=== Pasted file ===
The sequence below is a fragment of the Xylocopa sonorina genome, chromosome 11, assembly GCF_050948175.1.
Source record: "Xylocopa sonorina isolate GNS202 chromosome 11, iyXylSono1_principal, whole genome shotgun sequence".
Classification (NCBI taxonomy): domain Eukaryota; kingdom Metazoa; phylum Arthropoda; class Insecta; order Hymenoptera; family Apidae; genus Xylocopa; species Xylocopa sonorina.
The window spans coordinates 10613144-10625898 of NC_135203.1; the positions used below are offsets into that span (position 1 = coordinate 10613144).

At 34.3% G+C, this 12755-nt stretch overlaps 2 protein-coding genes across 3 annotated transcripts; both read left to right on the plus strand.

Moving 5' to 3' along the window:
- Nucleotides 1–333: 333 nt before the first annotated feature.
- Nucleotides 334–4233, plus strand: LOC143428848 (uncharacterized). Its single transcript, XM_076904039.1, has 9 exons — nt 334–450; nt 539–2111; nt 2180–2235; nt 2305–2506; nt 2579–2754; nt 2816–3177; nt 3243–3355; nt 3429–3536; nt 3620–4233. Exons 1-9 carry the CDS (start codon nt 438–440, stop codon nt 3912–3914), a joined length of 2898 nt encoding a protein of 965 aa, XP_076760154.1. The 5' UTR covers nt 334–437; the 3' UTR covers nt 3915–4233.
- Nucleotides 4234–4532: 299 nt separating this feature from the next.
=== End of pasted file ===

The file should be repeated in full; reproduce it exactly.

The sequence below is a fragment of the Xylocopa sonorina genome, chromosome 11, assembly GCF_050948175.1.
Source record: "Xylocopa sonorina isolate GNS202 chromosome 11, iyXylSono1_principal, whole genome shotgun sequence".
Classification (NCBI taxonomy): domain Eukaryota; kingdom Metazoa; phylum Arthropoda; class Insecta; order Hymenoptera; family Apidae; genus Xylocopa; species Xylocopa sonorina.
The window spans coordinates 10613144-10625898 of NC_135203.1; the positions used below are offsets into that span (position 1 = coordinate 10613144).

At 34.3% G+C, this 12755-nt stretch overlaps 2 protein-coding genes across 3 annotated transcripts; both read left to right on the plus strand.

Moving 5' to 3' along the window:
- Nucleotides 1–333: 333 nt before the first annotated feature.
- Nucleotides 334–4233, plus strand: LOC143428848 (uncharacterized). Its single transcript, XM_076904039.1, has 9 exons — nt 334–450; nt 539–2111; nt 2180–2235; nt 2305–2506; nt 2579–2754; nt 2816–3177; nt 3243–3355; nt 3429–3536; nt 3620–4233. Exons 1-9 carry the CDS (start codon nt 438–440, stop codon nt 3912–3914), a joined length of 2898 nt encoding a protein of 965 aa, XP_076760154.1. The 5' UTR covers nt 334–437; the 3' UTR covers nt 3915–4233.
- Nucleotides 4234–4532: 299 nt separating this feature from the next.